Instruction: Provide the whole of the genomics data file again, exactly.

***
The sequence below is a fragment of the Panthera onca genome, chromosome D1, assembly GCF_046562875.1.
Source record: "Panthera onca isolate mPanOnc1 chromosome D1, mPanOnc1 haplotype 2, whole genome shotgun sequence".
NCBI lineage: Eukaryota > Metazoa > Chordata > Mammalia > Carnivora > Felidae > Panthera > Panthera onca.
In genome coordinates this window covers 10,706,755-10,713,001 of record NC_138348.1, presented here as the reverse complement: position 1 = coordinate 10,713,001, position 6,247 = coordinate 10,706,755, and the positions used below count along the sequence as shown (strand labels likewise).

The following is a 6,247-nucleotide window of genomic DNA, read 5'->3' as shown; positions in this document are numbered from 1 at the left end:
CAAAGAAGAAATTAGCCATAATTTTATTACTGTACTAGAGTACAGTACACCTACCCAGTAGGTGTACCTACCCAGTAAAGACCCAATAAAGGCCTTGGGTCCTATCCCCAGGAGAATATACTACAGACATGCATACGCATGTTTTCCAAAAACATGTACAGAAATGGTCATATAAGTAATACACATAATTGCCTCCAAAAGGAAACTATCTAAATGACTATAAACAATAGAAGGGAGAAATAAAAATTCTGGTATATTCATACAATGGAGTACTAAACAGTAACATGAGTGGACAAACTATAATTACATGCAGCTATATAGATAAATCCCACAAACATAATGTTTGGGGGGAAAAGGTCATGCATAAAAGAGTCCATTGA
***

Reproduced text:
The sequence below is a fragment of the Panthera onca genome, chromosome D1, assembly GCF_046562875.1.
Source record: "Panthera onca isolate mPanOnc1 chromosome D1, mPanOnc1 haplotype 2, whole genome shotgun sequence".
NCBI lineage: Eukaryota > Metazoa > Chordata > Mammalia > Carnivora > Felidae > Panthera > Panthera onca.
In genome coordinates this window covers 10,706,755-10,713,001 of record NC_138348.1, presented here as the reverse complement: position 1 = coordinate 10,713,001, position 6,247 = coordinate 10,706,755, and the positions used below count along the sequence as shown (strand labels likewise).

The following is a 6,247-nucleotide window of genomic DNA, read 5'->3' as shown; positions in this document are numbered from 1 at the left end:
CAAAGAAGAAATTAGCCATAATTTTATTACTGTACTAGAGTACAGTACACCTACCCAGTAGGTGTACCTACCCAGTAAAGACCCAATAAAGGCCTTGGGTCCTATCCCCAGGAGAATATACTACAGACATGCATACGCATGTTTTCCAAAAACATGTACAGAAATGGTCATATAAGTAATACACATAATTGCCTCCAAAAGGAAACTATCTAAATGACTATAAACAATAGAAGGGAGAAATAAAAATTCTGGTATATTCATACAATGGAGTACTAAACAGTAACATGAGTGGACAAACTATAATTACATGCAGCTATATAGATAAATCCCACAAACATAATGTTTGGGGGGAAAAGGTCATGCATAAAAGAGTCCATTGA